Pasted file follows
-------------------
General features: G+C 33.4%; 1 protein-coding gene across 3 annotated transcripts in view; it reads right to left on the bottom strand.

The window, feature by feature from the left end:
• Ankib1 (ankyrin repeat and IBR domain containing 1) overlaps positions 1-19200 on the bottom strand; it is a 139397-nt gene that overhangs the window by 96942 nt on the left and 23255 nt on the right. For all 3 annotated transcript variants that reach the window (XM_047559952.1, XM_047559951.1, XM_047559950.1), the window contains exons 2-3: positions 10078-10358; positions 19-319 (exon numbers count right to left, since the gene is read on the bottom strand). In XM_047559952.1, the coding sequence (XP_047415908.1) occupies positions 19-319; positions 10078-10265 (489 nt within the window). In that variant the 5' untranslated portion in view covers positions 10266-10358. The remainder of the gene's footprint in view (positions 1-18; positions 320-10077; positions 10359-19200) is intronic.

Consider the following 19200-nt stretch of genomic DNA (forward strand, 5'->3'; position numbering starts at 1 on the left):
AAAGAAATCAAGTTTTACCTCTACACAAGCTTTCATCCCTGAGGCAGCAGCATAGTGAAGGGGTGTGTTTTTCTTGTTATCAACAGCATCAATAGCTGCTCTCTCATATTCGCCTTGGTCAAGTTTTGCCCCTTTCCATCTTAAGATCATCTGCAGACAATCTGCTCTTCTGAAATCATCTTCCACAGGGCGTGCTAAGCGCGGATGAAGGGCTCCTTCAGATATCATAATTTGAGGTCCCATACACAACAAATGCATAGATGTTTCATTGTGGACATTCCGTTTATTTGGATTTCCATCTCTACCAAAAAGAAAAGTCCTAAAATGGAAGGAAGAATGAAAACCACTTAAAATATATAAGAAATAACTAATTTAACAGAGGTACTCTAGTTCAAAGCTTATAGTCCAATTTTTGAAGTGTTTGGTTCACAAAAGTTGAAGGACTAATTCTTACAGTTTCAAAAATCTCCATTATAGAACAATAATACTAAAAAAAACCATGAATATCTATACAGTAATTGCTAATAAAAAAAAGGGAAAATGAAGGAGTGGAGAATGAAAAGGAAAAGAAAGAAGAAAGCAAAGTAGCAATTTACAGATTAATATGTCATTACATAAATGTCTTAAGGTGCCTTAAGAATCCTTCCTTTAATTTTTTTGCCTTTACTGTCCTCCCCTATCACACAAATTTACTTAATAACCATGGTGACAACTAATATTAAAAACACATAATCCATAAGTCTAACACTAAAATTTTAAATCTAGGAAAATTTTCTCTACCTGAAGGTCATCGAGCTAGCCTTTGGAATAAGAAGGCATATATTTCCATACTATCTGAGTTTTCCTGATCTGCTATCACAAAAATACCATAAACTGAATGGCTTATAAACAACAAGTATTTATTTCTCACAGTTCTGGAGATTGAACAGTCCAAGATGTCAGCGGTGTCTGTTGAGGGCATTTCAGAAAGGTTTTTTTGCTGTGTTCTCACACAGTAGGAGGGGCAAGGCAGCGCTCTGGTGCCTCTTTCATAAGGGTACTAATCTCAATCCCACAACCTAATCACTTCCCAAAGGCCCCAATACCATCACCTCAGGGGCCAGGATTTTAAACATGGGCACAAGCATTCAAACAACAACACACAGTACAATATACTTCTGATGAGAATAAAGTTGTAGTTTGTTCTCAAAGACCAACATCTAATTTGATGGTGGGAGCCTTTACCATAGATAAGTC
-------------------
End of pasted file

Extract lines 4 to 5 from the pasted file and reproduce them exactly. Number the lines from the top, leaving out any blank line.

Consider the following 19200-nt stretch of genomic DNA (forward strand, 5'->3'; position numbering starts at 1 on the left):
AAAGAAATCAAGTTTTACCTCTACACAAGCTTTCATCCCTGAGGCAGCAGCATAGTGAAGGGGTGTGTTTTTCTTGTTATCAACAGCATCAATAGCTGCTCTCTCATATTCGCCTTGGTCAAGTTTTGCCCCTTTCCATCTTAAGATCATCTGCAGACAATCTGCTCTTCTGAAATCATCTTCCACAGGGCGTGCTAAGCGCGGATGAAGGGCTCCTTCAGATATCATAATTTGAGGTCCCATACACAACAAATGCATAGATGTTTCATTGTGGACATTCCGTTTATTTGGATTTCCATCTCTACCAAAAAGAAAAGTCCTAAAATGGAAGGAAGAATGAAAACCACTTAAAATATATAAGAAATAACTAATTTAACAGAGGTACTCTAGTTCAAAGCTTATAGTCCAATTTTTGAAGTGTTTGGTTCACAAAAGTTGAAGGACTAATTCTTACAGTTTCAAAAATCTCCATTATAGAACAATAATACTAAAAAAAACCATGAATATCTATACAGTAATTGCTAATAAAAAAAAGGGAAAATGAAGGAGTGGAGAATGAAAAGGAAAAGAAAGAAGAAAGCAAAGTAGCAATTTACAGATTAATATGTCATTACATAAATGTCTTAAGGTGCCTTAAGAATCCTTCCTTTAATTTTTTTGCCTTTACTGTCCTCCCCTATCACACAAATTTACTTAATAACCATGGTGACAACTAATATTAAAAACACATAATCCATAAGTCTAACACTAAAATTTTAAATCTAGGAAAATTTTCTCTACCTGAAGGTCATCGAGCTAGCCTTTGGAATAAGAAGGCATATATTTCCATACTATCTGAGTTTTCCTGATCTGCTATCACAAAAATACCATAAACTGAATGGCTTATAAACAACAAGTATTTATTTCTCACAGTTCTGGAGATTGAACAGTCCAAGATGTCAGCGGTGTCTGTTGAGGGCATTTCAGAAAGGTTTTTTTGCTGTGTTCTCACACAGTAGGAGGGGCAAGGCAGCGCTCTGGTGCCTCTTTCATAAGGGTACTAATCTCAATCCCACAACCTAATCACTTCCCAAAGGCCCCAATACCATCACCTCAGGGGCCAGGATTTTAAACATGGGCACAAGCATTCAAACAACAACACACAGTACAATATACTTCTGATGAGAATAAAGTTGTAGTTTGTTCTCAAAGACCAACATCTAATTTGATGGTGGGAGCCTTTACCATAGATAAGTC